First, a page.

Based solely on a tea leaf reading, superstitious and introspective Kay believes she and Louis are destined to fall in love with each other, he who she is able to convince of the same ...
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In 1920s and 1930s New Zealand, Janet Frame grows up in a poor family with lots of brothers and sisters. Already at an early age she is different from the other kids. She gets an education ... See full summary »
Two girls, at 15; Louise, in a prestigious girls' high school, and Kelly, who was admitted but forbidden by her father to attend. This is the end of their friendship, and from here the film... See full summary »
A look at three girls, young teens, in the era of the Beatles. Pam lives with parents who haven't spoken directly to each other in two years, using their daughters to talk across the table ... See full summary »
An American girl inherits a fortune and falls into a misguided relationship with a gentleman confidence artist whose true nature, including a barbed and covetous disposition, turns her life into a nightmare.
A father along with his son and sister is driving back home in his car. The son continiously is throwing orange peels onto the road when suddenly the father stops the car and tells his son ... See full summary »
While on a journey of discovery in exotic India, beautiful young Ruth Barron falls under the influence of a charismatic religious guru. Her desperate parents then hire PJ Waters, a macho ... See full summary »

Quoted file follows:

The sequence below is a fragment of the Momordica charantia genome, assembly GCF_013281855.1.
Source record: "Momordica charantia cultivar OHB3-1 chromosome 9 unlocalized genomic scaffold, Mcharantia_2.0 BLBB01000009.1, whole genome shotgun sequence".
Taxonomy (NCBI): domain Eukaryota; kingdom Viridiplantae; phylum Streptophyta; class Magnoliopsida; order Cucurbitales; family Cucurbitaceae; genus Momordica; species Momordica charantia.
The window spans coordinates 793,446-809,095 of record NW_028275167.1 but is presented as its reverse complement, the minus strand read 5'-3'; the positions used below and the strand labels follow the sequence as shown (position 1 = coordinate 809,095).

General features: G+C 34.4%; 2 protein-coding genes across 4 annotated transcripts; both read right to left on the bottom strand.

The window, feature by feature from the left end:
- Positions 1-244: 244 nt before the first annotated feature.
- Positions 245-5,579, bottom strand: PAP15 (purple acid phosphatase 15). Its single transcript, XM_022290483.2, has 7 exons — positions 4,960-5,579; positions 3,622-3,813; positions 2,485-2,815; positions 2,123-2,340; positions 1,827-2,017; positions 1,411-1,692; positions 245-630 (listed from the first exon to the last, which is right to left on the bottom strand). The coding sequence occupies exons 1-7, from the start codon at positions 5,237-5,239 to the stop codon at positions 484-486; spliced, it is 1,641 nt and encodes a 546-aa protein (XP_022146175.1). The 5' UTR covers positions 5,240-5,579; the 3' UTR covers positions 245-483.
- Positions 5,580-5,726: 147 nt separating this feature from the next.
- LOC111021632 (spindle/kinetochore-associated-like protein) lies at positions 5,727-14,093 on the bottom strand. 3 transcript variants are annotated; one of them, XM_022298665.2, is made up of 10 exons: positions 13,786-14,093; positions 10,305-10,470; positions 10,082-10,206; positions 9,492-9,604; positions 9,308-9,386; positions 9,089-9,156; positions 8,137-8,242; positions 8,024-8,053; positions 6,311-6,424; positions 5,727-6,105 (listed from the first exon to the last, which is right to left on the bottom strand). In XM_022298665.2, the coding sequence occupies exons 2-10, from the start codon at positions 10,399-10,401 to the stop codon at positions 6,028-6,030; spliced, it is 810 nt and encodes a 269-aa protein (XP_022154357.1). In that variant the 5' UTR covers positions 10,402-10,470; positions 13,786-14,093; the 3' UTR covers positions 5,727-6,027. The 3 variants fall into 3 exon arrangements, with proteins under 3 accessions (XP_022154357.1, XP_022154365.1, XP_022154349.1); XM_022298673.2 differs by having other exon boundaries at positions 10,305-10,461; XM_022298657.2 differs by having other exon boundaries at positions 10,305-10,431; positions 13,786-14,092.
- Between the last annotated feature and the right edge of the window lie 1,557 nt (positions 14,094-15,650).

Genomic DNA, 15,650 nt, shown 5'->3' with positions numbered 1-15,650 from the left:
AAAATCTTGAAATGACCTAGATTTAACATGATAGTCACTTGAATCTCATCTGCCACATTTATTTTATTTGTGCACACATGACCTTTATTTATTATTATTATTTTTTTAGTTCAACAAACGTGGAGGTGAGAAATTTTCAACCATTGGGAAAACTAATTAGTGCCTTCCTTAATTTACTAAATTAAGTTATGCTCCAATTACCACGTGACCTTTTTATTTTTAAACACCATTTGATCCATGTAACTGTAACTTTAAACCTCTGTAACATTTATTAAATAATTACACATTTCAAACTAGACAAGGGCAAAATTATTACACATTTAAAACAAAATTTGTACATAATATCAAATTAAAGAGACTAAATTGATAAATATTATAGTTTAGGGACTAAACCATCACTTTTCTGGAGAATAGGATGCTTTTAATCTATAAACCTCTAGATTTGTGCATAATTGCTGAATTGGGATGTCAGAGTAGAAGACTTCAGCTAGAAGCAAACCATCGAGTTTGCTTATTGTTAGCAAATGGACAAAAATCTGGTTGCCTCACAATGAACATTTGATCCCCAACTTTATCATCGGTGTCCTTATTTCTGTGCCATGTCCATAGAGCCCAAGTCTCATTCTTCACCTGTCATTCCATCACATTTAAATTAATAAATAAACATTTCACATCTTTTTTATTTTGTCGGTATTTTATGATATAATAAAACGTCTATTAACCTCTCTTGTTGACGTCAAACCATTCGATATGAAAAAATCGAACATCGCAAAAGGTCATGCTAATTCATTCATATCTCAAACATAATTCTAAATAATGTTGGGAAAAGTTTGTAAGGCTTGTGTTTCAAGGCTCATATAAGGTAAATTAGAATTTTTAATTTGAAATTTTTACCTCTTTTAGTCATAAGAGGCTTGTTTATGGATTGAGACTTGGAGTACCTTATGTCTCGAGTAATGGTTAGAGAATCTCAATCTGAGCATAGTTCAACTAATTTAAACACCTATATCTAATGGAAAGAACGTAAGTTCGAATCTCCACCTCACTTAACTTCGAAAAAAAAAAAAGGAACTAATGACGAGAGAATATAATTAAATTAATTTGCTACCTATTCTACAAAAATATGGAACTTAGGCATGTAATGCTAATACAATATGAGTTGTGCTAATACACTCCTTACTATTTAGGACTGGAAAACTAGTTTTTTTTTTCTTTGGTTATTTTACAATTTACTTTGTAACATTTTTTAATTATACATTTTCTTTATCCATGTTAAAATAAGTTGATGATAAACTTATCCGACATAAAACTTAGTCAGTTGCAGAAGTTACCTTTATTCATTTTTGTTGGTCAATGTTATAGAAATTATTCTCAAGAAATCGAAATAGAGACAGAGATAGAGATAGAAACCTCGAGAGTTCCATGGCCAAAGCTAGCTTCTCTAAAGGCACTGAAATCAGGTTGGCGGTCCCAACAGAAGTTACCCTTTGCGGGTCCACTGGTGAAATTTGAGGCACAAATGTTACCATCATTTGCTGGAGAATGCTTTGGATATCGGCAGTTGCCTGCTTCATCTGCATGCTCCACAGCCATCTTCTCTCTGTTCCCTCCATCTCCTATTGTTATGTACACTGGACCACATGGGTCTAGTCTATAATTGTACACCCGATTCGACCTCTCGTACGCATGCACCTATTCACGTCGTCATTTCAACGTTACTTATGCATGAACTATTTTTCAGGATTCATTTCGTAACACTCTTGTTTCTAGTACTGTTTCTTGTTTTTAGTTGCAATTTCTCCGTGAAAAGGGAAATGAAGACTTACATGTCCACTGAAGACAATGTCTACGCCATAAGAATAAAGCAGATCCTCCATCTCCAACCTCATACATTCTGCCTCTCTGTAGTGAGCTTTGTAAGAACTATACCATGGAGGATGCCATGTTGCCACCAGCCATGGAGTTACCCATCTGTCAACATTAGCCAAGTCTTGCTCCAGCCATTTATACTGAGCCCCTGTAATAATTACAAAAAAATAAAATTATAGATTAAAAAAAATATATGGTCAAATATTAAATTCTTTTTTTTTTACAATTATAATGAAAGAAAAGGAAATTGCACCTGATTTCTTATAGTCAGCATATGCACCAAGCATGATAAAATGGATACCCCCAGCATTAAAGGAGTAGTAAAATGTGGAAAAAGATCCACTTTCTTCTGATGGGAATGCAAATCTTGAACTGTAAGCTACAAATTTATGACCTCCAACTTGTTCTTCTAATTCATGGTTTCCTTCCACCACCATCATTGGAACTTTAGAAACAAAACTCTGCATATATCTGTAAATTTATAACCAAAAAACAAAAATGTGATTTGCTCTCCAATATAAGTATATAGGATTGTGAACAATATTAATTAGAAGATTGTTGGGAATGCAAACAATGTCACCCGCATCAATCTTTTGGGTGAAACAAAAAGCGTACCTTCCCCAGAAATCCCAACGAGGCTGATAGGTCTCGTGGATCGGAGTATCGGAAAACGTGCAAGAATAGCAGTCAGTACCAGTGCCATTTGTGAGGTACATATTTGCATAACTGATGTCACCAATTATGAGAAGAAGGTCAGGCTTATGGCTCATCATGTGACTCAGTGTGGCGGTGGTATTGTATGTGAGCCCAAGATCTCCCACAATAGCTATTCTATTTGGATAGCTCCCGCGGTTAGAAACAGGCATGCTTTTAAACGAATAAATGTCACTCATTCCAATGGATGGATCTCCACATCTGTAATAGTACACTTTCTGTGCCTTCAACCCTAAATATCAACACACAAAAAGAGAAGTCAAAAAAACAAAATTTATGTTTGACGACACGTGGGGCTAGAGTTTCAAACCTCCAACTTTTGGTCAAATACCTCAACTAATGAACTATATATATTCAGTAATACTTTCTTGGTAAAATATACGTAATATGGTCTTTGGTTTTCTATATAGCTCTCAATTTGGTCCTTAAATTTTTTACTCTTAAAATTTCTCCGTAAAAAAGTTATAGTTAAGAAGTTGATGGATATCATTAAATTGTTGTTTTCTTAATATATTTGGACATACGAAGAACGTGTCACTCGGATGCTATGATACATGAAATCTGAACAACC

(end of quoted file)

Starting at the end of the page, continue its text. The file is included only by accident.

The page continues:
A mute woman along with her young daughter, and her prized piano, are sent to 1850s New Zealand for an arranged marriage to a wealthy landowner, and she's soon lusted after by a local worker on the plantation.
Based solely on a tea leaf reading, superstitious and introspective Kay believes she and Louis are destined to fall in love with each other, he who she is able to convince of the same despite he just having gotten engaged to her co-worker, Cheryl. That destiny may change with the fortunes of what she sees as the next symbol of their relationship, a somewhat sickly elder tree Louis plants in their garden for their one year anniversary. Their relationship is placed under a strain with the arrival of Kay's formerly institutionalized sister Dawn - nicknamed Sweetie - and Sweetie's current boyfriend, Bob, who Sweetie believes will help her get into show business. Kay's pleas to her father Gordon to help get Sweetie out of her house go largely ignored, as he has never judged Sweetie, who he still sees as his performing loving little girl. Gordon is facing his own issues as Kay and Sweetie's mother, Flo, has just left him on a trial separation, their issues largely stemming from his ... Written by
Saw this film a long time ago, but remember it like it was yesterday
This film left a lasting impression on me from when I saw it aged about 15. Upon many years of reflection I suspect that the two female leads are two opposed elements of the writer's psyche. One, the super-ego and the other the id. The super-ego is fraught with a sense of place in the world, and trying to make the best of the values it finds directly around it, and the id is a tangle of senses and memories, caught up in the deepest recesses of childhood. That's what I found most striking about this film. It's so ego-less. That is what gives it it's fractured, purposeless other-worldly quality. I did not 'enjoy' this film. It is not a fun film. I also remember the light. What amazing glaring, evil sunlight. I must get a copy and watch it again, to see if it's like I remember it. I thought that the acting, editing, dialogue and general sense of timing were totally bewitching. For a week after watching this film I still felt as though I had returned home from a strange, alien world. I had been immersed, albeit temporarily in an extraordinary place, complete and tactile. Amazing.
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